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Improve Decision-Making: Collaborate to Engage

This is the second of a four-part series. Part I introduced decision-driven collaboration. Upcoming posts will explore evaluation and execution.

Better decisions don’t necessarily come from the existence of better information. The information is usually somewhere in the organization, but there’s no benefit to the decision-making process unless people actually use it. Executives often don’t take full advantage of all the specialized knowledge that employees can contribute. Maybe they don’t know the information is there. Maybe they know it must be somewhere, but don’t know how to get it. Or, well, maybe they’re just not looking for it in the first place.

Improving the decision-making process comes as a result of evolving ideas around collaboration and by connecting people and empowering them to work together. Cisco IBSG calls this “Decision-Driven Collaboration” and outlines three core elements that build upon one another in the decision process:

  • Collaborate to Engage: Identify key contributors, solicit input, share ideas.
  • Collaborate to Evaluate: Shape the matter to be decided, consider viable alternatives.
  • Collaborate to Execute: Make a clear decision, align relevant parties, put it into practice.

Although the executives in an IBSG survey rated their own decision-making ability highly, the managers and individual contributors were (surprise!) not nearly as confident in the decisions handed to them to execute. Making critical strategic decisions without engaging the right people and information in your organization should be a candidate for a new definition of risk in the next edition of the dictionary, followed closely by leaping out of an airplane minus a parachute.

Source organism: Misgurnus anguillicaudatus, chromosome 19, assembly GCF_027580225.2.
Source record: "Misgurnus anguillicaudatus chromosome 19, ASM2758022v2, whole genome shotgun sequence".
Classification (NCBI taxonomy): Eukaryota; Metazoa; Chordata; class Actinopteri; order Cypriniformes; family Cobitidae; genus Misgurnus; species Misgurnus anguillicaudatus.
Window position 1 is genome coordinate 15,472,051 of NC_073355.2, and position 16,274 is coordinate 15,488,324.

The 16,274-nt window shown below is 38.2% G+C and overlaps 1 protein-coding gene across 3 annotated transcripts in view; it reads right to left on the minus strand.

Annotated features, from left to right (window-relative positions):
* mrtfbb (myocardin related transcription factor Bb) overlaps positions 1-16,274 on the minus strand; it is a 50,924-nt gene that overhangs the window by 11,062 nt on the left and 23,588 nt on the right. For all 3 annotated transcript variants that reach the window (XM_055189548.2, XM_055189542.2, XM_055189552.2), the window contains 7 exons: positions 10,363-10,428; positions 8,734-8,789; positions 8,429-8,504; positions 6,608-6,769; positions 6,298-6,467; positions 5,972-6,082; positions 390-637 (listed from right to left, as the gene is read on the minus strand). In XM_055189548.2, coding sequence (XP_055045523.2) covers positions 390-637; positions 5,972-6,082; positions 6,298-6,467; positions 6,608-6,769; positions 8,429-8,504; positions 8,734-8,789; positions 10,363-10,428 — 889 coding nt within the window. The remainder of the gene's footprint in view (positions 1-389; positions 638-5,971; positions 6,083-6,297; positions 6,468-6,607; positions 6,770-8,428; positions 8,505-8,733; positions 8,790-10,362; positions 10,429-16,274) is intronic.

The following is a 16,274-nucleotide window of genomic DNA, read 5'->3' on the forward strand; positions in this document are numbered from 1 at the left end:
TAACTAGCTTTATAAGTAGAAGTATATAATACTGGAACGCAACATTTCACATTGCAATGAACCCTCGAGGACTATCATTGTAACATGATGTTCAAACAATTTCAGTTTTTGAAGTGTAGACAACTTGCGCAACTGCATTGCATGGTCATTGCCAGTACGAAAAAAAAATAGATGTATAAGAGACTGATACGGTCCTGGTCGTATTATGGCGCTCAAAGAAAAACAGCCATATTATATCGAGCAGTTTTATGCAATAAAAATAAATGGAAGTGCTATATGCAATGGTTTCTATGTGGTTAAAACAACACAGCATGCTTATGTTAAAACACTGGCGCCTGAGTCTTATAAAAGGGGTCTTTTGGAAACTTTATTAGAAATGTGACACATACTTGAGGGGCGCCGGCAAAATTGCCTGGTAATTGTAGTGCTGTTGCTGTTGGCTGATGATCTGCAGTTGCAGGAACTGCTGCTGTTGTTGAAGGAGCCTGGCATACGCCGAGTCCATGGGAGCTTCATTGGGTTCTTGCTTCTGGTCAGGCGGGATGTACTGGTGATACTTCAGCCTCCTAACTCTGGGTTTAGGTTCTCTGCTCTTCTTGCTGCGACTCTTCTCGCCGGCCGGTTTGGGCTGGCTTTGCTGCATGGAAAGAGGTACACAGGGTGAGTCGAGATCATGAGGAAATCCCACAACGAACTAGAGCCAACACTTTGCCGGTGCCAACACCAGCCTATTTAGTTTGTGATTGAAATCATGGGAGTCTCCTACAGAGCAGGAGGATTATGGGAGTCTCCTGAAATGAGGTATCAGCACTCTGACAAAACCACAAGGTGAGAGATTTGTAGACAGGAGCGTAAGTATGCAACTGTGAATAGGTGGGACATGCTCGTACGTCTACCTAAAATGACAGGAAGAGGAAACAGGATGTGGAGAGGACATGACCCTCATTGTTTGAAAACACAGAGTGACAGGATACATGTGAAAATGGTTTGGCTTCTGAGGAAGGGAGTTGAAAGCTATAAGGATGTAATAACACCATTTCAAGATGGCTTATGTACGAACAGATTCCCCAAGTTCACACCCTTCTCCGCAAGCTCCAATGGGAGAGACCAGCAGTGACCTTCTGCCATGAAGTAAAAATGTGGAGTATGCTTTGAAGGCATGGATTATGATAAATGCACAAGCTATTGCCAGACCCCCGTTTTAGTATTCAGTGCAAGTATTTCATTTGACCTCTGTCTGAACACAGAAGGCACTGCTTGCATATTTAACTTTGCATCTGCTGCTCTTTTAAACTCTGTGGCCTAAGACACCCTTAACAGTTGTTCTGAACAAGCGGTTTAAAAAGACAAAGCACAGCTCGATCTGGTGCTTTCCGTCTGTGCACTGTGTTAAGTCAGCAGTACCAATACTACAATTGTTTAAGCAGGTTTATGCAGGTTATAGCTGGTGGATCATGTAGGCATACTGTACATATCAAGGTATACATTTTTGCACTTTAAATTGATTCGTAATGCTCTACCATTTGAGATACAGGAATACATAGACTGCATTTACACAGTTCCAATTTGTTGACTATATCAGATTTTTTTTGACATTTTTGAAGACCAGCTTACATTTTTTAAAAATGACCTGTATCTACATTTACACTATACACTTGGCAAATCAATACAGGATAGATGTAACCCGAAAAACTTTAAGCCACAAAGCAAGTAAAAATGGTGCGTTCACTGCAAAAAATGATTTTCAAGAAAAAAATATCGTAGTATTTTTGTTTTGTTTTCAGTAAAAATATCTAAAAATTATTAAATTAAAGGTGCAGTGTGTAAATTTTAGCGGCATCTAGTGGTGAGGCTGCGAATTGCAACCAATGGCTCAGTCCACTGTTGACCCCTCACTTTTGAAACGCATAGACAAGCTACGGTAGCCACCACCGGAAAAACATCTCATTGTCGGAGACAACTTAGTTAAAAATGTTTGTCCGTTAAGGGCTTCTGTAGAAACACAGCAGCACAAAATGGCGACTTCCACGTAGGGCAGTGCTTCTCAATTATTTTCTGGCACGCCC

Just ask Borders. Borders missed the online retailing boat in a big way. How big? Read More »

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Collaborating to Improve Decision Making

Decisions have consequences. It’s a simple fact that not even my fourth grader will dispute. But if it’s so simple, why do organizations often have so much trouble making good decisions? Or, knowing the potential consequences, why do they pay little attention to how they go about the whole decision-making process?

It’s easy to find outside factors at which to point fingers when things go wrong – economy, competitors, politics, weather, Mercury in retrograde – but honesty requires that we acknowledge that internal factors and poorly made decisions are at the root of most major organizational failures. But it seems that most leaders aren’t ready for that level of self-reflection. Just ask them.

Cisco IBSG asked more than 1,000 executives to rate the ability of their companies to make successful decisions on critical issues — such as corporate strategy, acquisitions, product launches, and entering new markets — 71% chose Read More »

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Innovation Is a 10,000 Foot Free Fall

I hear so much lately about innovation with virtually every company claiming that they are innovative. Is that really true, or is it yet another over used buzz word that has no substance?  I personally see little true innovation, just claims of being innovative (who would say otherwise, right?).  One way to determine if innovative is actually taking place is to ask yourself a few questions:

  1. Are you scared (just a bit)?
  2. Do you have more skeptics than advocates?
  3. If you fail, are there repercussions?
  4. How do you define failure?
  5. How much permission did you need to execute?

I especially like the skeptics vs. advocates question. It directly correlates to a safe zone that is easy to fall into. It’s where little innovation can take place – a black hole. Some of the best outcomes have occurred when there were few supporters (until it succeeded). Read More »

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Ken Blanchard Free Live Event: A Closer Look at the New Science of Motivation

Please join us for a live webinar where we will discover what the new science of motivation has to offer. Susan Fowler, best-selling author and motivation expert from The Ken Blanchard Companies, will not let you walk away closed minded when it comes to motivating yourself.